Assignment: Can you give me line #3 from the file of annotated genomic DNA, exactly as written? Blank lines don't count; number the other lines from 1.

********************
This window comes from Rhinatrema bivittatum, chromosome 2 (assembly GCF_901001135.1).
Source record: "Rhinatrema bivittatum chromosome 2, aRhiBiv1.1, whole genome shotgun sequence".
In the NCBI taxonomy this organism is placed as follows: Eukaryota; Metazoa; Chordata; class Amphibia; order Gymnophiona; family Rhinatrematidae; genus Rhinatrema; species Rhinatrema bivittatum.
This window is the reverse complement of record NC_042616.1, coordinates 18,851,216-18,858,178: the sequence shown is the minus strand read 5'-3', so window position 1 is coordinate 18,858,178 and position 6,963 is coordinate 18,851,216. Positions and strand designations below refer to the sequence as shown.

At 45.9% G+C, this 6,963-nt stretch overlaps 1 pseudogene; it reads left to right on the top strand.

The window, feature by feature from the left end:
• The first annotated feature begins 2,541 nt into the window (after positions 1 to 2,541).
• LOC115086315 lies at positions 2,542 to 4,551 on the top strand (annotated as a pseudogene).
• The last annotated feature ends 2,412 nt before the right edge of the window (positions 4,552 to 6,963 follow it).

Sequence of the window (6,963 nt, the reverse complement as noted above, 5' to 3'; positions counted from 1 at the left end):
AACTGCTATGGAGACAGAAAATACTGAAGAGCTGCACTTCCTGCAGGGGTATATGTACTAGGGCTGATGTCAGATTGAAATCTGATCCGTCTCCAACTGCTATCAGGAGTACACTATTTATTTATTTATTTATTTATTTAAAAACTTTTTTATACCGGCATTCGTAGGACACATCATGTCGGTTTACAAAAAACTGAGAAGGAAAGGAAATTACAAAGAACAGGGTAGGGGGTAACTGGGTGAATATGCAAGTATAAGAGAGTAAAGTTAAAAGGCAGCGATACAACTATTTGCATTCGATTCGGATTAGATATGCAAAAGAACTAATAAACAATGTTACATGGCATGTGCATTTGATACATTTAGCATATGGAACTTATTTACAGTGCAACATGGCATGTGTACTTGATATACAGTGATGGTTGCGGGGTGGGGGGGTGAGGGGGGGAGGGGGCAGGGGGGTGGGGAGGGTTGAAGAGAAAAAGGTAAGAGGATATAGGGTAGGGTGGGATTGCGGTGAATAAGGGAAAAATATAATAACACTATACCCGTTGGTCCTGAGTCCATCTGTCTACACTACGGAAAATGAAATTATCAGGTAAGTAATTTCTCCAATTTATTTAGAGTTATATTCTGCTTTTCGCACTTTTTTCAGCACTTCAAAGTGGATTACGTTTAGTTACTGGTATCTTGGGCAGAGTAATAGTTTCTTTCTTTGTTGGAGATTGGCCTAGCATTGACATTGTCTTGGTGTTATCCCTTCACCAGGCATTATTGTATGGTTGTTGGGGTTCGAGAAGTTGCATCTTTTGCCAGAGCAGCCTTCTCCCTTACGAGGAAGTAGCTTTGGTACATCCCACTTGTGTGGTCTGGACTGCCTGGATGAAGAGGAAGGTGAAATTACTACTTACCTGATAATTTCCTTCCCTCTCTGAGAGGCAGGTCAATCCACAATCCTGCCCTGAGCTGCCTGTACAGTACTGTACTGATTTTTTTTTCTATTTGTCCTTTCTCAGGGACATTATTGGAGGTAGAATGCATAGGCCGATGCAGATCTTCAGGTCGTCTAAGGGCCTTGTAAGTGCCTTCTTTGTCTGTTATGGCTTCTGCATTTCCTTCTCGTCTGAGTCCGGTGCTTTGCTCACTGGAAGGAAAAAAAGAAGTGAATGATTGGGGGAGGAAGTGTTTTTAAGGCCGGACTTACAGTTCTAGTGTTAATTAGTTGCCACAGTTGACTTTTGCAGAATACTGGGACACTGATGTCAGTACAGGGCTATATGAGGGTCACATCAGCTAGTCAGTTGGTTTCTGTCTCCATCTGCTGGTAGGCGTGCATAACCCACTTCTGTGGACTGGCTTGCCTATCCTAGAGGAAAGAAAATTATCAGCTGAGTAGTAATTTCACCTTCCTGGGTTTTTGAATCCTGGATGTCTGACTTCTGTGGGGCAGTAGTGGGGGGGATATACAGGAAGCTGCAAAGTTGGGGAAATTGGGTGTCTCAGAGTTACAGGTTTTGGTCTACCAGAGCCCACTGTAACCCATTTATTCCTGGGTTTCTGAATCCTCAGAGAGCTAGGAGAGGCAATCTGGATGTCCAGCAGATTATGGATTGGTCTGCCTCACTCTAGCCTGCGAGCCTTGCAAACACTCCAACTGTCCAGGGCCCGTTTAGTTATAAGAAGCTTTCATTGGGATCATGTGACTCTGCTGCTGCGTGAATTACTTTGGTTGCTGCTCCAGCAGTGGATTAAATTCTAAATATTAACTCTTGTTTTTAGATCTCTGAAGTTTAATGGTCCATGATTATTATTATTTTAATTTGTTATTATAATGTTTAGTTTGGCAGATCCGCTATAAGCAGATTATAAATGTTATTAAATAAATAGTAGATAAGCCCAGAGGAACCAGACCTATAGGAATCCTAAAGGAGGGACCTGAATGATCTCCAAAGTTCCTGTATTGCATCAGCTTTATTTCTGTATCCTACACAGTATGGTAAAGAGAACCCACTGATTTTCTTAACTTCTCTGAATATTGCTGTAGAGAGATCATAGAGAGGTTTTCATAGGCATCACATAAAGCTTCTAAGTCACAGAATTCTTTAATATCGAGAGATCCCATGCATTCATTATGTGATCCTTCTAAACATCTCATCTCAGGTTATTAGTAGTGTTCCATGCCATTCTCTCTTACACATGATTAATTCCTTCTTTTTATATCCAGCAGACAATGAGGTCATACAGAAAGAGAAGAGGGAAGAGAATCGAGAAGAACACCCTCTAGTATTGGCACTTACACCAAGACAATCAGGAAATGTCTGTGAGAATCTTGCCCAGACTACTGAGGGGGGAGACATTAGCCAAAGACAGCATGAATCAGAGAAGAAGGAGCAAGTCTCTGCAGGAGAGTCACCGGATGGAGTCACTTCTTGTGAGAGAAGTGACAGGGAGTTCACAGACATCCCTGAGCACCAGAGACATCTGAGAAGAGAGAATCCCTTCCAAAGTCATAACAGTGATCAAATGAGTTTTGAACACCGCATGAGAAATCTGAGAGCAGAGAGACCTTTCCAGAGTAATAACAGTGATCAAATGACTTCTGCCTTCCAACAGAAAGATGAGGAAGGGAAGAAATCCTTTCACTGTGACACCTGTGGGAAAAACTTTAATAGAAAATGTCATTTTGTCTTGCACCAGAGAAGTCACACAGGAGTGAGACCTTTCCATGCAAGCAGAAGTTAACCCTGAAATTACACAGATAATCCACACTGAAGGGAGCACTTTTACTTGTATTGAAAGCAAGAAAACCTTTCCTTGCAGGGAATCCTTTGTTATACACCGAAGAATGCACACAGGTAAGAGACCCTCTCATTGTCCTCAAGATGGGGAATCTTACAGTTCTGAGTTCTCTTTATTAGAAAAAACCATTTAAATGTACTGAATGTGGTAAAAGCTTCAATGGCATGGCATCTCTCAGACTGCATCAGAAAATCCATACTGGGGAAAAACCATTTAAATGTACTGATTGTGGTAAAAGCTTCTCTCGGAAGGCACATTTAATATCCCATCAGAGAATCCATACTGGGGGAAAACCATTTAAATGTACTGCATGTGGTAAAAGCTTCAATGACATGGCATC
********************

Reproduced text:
In the NCBI taxonomy this organism is placed as follows: Eukaryota; Metazoa; Chordata; class Amphibia; order Gymnophiona; family Rhinatrematidae; genus Rhinatrema; species Rhinatrema bivittatum.